By LAURE CIOFFI
VINDICATOR NEW CASTLE BUREAU
NEW CASTLE, Pa. -- Investigators say the apartment where Cathleen Winterbottom and Jason Wilds lived had few signs that a baby was on the way.
"It doesn't appear that they made any preparations for a full-term child. There was nothing in their apartment in terms of a crib or infant clothing," said Matthew Mangino, Lawrence County district attorney.
However, investigators say Winterbottom gave birth to a full-term baby boy, weighing 61/2 pounds and measuring 21 inches long, on June 10 before she and Wilds put the child in a plastic bag and left him in a wooded area behind her mother's home on Argonne Boulevard in Ellwood City.
Whether that baby was stillborn, as his mother claims, or born alive and later died is still a mystery.
Mangino said Tuesday that an autopsy conducted Monday was inconclusive because of decomposition that set in before police discovered the body Sunday. Tests on tissues taken from the newborn to determine how and when he died could take several weeks, Mangino said.
Charges: Winterbottom, 19, and Wilds, 23, both of 215 Portersville Road, Ellport, are in Lawrence County Jail on $100,000 bond pending a preliminary hearing June 27. Both face charges of concealing the whereabouts of a child, conspiracy to conceal the whereabouts of a child, abuse of a corpse and conspiracy to abuse a corpse.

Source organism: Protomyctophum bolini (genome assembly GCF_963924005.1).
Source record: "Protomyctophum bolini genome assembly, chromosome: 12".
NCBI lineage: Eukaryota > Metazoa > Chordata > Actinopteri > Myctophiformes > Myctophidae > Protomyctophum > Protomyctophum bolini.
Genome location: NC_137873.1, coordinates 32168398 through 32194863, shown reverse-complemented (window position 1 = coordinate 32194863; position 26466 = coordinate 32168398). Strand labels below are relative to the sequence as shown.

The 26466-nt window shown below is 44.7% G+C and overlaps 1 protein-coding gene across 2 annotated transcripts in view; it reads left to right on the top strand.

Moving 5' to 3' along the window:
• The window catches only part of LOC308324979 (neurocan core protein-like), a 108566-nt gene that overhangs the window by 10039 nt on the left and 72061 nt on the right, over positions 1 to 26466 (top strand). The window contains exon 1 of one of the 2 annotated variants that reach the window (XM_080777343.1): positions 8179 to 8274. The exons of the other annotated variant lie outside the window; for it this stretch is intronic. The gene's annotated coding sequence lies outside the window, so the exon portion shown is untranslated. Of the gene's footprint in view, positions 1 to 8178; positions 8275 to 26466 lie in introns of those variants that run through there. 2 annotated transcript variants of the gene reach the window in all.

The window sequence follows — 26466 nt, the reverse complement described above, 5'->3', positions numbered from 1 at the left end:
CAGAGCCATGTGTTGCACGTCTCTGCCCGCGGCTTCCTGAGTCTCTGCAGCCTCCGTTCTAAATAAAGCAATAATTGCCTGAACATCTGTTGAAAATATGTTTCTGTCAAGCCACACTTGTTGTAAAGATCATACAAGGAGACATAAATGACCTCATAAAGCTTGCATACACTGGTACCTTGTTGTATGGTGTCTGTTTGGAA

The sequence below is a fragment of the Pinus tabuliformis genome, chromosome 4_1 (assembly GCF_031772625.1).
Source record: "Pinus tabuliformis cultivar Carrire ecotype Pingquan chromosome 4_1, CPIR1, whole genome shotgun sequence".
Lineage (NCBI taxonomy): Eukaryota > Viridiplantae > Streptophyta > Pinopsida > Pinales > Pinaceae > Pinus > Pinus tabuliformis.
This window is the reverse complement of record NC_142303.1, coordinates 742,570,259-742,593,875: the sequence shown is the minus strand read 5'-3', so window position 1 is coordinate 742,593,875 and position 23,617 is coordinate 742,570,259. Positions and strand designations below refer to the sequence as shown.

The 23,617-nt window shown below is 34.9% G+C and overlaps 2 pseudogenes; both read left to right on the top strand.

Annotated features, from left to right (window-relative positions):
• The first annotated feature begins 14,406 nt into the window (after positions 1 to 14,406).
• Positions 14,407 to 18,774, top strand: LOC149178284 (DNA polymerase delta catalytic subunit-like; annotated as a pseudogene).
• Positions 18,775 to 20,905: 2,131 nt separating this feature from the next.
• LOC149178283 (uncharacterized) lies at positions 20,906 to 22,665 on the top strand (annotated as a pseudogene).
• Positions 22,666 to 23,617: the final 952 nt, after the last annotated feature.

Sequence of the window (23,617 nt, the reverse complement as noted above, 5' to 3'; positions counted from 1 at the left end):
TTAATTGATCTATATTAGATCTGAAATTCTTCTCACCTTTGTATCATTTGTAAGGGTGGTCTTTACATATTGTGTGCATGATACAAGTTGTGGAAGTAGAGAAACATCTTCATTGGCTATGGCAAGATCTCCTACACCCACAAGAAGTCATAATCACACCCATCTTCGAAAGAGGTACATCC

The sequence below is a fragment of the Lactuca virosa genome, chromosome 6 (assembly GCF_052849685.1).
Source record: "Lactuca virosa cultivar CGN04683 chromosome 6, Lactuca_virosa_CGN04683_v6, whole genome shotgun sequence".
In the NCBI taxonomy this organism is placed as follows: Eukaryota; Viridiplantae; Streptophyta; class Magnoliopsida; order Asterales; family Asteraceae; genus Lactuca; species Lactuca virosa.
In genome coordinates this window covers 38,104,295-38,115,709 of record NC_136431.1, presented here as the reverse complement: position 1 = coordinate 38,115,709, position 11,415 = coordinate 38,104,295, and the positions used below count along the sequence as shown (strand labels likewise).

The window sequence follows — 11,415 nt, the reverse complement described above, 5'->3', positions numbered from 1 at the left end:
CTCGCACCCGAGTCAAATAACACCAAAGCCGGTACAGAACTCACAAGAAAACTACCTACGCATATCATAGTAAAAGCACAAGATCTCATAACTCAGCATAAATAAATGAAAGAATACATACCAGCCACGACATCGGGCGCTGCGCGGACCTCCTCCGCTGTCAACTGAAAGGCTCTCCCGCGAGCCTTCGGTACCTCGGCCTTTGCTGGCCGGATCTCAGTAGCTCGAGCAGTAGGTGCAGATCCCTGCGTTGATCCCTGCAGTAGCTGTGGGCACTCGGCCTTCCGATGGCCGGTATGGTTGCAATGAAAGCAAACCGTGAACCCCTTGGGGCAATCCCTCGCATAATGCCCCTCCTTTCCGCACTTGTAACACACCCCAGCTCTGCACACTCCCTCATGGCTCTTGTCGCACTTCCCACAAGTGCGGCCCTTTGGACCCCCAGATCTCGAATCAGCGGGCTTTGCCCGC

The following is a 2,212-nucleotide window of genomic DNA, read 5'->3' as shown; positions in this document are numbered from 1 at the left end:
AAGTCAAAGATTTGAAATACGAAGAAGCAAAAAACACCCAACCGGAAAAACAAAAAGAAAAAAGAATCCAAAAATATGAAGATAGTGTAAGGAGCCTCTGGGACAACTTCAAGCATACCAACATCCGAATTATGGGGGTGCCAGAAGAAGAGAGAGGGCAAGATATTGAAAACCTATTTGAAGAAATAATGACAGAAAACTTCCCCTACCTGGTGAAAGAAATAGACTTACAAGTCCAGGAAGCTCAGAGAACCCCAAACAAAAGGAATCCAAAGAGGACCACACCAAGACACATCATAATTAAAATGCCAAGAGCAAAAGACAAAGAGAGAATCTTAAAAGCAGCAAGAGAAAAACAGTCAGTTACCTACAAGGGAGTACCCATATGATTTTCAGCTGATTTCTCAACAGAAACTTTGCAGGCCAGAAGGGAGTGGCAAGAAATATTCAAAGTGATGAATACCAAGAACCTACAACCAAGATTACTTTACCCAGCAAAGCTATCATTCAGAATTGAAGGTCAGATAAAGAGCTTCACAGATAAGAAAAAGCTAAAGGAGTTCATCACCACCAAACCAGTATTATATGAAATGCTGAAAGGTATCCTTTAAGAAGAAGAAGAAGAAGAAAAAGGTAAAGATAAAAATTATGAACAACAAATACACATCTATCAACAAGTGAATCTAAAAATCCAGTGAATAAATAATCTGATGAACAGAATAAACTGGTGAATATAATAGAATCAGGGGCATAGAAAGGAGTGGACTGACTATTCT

Mangino said investigators are still interviewing the couple's neighbors, friends and co-workers before deciding if more charges will be filed.
Monday's autopsy revealed a full-term baby with a fully developed heart and lungs, he said. There were no visible bruises or marks on the body, according to the district attorney.
Winterbottom told police she gave birth to a stillborn baby June 10 in her apartment and wrapped him in a towel and later a plastic garbage bag before she and Wilds put the newborn in the woods. It's not clear if Wilds is the baby's father.
Winterbottom apparently sought no medical attention before or after the birth, according to Mangino.
Suspected pregnancy: Relatives and neighbors told police that they suspected Winterbottom was pregnant but that she refused to admit it.
Mangino said it is unclear whether Winterbottom was unaware of her pregnancy or just concealing it from others.
The district attorney said he is talking to other prosecutors in Pennsylvania who have dealt with similar cases for advice on how to proceed.
Winterbottom and Wilds each face a maximum seven years in prison if convicted of all four charges.